The Dogs of Mississippi and Valparaiso
And yet, very wisely, almost instinctively, the Chilean resistance embraced a different route: slowly, resolutely, dangerously taking over every possible inch of public space in the country, isolating the dictatorship inside and outside our nation, making Chile ungovernable through civil disobedience. It was not entirely different from the strategy that the civil rights movement had espoused in the United States; and, indeed, I never felt closer to Martin Luther King than during the 17 years it took us to free Chile of the dictatorship.
His words to the militants who thronged to Washington in 1963, demanding that they not lose faith, resonated with me, comforted my sad heart. He was speaking prophetically to me, to us, when he said, “I am not unmindful that some of you have come here out of great trials and tribulations. Some of you have come fresh from narrow cells.”
He was speaking to us, to me, when he thundered, “Some of you come from areas where your quest for freedom left you battered by the storms of persecution and staggered by the winds of police brutality. You have been the veterans of creative suffering.” He understood that more difficult than going to your first protest was awakening the following morning and heading for the next protest, and then the one after, engaging, that is, in the daily grind of small acts that can lead to large and lethal consequences.
The sheriffs and dogs of Alabama and Mississippi were alive and well in the streets of Santiago and Valparaiso, and so was the spirit that had encouraged defenseless men, women, and children to be mowed down, beaten, bombed, harassed, and yet continue to confront their oppressors with the only weapons available to them: the suffering of their bodies and the conviction that nothing could make them turn back.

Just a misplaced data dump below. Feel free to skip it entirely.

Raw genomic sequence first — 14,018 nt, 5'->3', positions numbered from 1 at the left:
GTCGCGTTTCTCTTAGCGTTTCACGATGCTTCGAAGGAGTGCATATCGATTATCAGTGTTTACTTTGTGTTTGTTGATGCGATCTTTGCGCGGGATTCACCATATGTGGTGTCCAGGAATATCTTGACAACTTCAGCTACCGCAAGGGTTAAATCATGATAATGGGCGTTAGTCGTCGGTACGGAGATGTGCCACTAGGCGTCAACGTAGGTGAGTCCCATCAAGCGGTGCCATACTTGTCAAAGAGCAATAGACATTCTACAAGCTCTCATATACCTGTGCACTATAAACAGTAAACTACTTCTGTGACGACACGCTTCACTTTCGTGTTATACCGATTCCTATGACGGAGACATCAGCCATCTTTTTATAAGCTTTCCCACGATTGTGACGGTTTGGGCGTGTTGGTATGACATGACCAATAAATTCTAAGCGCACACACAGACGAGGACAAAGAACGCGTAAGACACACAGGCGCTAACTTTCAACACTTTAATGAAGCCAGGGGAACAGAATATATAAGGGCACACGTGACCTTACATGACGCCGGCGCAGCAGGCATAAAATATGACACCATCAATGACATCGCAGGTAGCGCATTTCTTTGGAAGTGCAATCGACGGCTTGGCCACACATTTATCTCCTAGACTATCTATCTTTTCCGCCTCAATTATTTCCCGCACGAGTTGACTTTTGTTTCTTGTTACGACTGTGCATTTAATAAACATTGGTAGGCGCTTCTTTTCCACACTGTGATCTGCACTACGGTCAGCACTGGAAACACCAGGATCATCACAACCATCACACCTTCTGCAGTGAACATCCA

Like the blacks in the United States, so in Chile we sang in the streets of the cities that had been stolen from us. Not spirituals, for every land has its own songs. In Chile we sang, over and over, the Ode to Joy from Beethoven’s Ninth Symphony, the hope that a day would come when all men would be brothers.
Why were we singing? To give ourselves courage, of course, but not only that. In Chile, we sang and stood against the hoses and tear gas and truncheons, because we knew that somebody else was watching. In this, we were also following in the media-savvy footsteps of Martin Luther King. After all, that mismatched confrontation between a police state and the people was being photographed or filmed and transmitted to other eyes. In the deep south of the United States, the audience was the majority of the American people; while in that other struggle years later in the deeper south of Chile, the daily spectacle of peaceful men and women being repressed by the agents of terror targeted national and international forces whose support Pinochet and his dependent third world dictatorship needed in order to survive.
The tactic worked because we understood, as Gandhi and King had before us, that our adversaries could be influenced and shamed by public opinion, and could in this fashion eventually be compelled to relinquish power. That is how segregation was defeated in the South; that is how the Chilean people beat Pinochet in a plebiscite in 1988 that led to democracy in 1990; that is the story of the downfall of tyrannies around the world, more than ever today, from the streets of Burma to the cities of the Arab Spring.